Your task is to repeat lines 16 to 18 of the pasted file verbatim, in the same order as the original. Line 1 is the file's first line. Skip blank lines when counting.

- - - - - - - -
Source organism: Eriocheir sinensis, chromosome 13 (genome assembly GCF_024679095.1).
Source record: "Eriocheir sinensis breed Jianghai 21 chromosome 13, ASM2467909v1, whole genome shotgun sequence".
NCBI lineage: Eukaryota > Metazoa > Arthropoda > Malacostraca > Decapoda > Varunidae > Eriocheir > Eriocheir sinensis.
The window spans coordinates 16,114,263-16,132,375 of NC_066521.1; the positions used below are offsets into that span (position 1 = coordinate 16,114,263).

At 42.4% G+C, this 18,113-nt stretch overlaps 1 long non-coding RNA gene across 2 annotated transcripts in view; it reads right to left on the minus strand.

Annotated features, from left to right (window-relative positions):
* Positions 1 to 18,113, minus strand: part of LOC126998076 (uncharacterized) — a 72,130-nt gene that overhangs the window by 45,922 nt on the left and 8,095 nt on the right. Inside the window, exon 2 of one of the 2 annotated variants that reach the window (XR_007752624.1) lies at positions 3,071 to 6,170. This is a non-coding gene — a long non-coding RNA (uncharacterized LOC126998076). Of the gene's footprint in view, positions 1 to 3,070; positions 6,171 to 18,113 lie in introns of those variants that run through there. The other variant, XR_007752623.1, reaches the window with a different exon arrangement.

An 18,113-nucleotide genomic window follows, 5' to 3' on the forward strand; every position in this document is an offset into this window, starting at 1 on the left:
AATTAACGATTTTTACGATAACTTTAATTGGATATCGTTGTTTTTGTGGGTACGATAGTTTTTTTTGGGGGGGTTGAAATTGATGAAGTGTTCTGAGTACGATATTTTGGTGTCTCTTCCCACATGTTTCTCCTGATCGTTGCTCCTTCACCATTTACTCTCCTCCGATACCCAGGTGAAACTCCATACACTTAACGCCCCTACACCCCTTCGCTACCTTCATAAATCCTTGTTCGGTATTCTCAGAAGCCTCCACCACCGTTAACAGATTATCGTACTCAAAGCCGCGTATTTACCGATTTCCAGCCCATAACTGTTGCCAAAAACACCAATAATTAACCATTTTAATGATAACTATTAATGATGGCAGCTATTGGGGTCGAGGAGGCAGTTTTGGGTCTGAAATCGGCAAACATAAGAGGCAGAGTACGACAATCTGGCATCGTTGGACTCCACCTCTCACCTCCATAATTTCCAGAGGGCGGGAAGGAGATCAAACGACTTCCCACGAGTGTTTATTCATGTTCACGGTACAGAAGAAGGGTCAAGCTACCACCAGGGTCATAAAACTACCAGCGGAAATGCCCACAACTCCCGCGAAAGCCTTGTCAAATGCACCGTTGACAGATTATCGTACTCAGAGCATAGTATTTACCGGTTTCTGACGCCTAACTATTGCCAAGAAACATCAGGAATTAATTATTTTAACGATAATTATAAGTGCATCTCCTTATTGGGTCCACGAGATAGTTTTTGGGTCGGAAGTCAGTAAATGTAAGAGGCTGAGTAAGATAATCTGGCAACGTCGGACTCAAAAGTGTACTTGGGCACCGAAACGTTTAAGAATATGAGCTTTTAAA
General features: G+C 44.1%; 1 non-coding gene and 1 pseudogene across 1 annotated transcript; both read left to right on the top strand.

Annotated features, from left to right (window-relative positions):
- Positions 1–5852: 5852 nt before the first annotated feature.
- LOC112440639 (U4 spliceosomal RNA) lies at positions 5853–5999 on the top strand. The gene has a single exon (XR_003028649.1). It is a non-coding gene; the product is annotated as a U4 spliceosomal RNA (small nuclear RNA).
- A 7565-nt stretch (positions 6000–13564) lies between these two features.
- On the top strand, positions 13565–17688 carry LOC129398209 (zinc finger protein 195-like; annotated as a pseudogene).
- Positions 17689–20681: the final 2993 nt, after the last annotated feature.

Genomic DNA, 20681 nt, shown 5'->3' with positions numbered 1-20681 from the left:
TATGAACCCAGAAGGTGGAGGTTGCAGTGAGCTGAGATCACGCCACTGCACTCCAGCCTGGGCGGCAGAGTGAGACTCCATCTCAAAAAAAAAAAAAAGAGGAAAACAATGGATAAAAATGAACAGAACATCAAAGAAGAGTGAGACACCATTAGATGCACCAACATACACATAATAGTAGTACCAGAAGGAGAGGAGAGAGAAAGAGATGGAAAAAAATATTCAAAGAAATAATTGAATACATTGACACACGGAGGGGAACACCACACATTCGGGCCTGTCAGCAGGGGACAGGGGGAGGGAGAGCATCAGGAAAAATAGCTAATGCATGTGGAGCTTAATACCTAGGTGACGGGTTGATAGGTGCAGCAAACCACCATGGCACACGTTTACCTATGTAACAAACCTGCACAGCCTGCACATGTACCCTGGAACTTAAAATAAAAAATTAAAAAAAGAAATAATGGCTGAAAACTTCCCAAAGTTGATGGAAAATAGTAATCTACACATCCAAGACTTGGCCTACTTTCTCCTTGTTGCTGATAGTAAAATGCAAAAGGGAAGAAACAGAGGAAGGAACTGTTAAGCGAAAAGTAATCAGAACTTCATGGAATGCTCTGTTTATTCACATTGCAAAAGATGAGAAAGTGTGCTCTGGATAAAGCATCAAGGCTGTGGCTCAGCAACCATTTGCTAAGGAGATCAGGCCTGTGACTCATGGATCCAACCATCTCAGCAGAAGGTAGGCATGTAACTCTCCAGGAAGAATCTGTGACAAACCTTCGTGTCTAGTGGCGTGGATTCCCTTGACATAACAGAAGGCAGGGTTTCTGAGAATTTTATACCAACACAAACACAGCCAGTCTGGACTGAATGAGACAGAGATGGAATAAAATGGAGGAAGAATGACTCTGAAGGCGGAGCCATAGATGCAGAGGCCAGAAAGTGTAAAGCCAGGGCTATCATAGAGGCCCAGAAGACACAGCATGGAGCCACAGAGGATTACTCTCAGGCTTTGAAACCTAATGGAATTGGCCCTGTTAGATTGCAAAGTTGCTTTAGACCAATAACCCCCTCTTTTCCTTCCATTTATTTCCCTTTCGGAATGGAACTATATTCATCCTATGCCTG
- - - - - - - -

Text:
- Positions 17689–20681: the final 2993 nt, after the last annotated feature.

Genomic DNA, 20681 nt, shown 5'->3' with positions numbered 1-20681 from the left:
TATGAACCCAGAAGGTGGAGGTTGCAGTGAGCTGAGATCACGCCACTGCACTCCAGCCTGGGCGGCAGAGTGAGACTCCATCTCAAAAAAAAAAAAAAGAGGAAAACAATGGATAAAAATGAACAGAACATCAAAGAAGAGTGAGACACCATTAGATGCACCAACATACACATAATAGTAGTACCAGAAGGAGAGGAGAGAGAAAGAGATGGAAAAAAATATTCAAAGAAATAATTGAATACATTGACACACGGAGGGGAACACCACACATTCGGGCCTGTCAGCAGGGGACAGGGGGAGGGAGAGCATCAGGAAAAATAGCTAATGCATGTGGAGCTTAATACCTAGGTGACGGGTTGATAGGTGCAGCAAACCACCATGGCACACGTTTACCTATGTAACAAACCTGCACAGCCTGCACATGTACCCTGGAACTTAAAATAAAAAATTAAAAAAAGAAATAATGGCTGAAAACTTCCCAAAGTTGATGGAAAATAGTAATCTACACATCCAAGACTTGGCCTACTTTCTCCTTGTTGCTGATAGTAAAATGCAAAAGGGAAGAAACAGAGGAAGGAACTGTTAAGCGAAAAGTAATCAGAACTTCATGGAATGCTCTGTTTATTCACATTGCAAAAGATGAGAAAGTGTGCTCTGGATAAAGCATCAAGGCTGTGGCTCAGCAACCATTTGCTAAGGAGATCAGGCCTGTGACTCATGGATCCAACCATCTCAGCAGAAGGTAGGCATGTAACTCTCCAGGAAGAATCTGTGACAAACCTTCGTGTCTAGTGGCGTGGATTCCCTTGACATAACAGAAGGCAGGGTTTCTGAGAATTTTATACCAACACAAACACAGCCAGTCTGGACTGAATGAGACAGAGATGGAATAAAATGGAGGAAGAATGACTCTGAAGGCGGAGCCATAGATGCAGAGGCCAGAAAGTGTAAAGCCAGGGCTATCATAGAGGCCCAGAAGACACAGCATGGAGCCACAGAGGATTACTCTCAGGCTTTGAAACCTAATGGAATTGGCCCTGTTAGATTGCAAAGTTGCTTTAGACCAATAACCCCCTCTTTTCCTTCCATTTATTTCCCTTTCGGAATGGAACTATATTCATCCTATGCCTG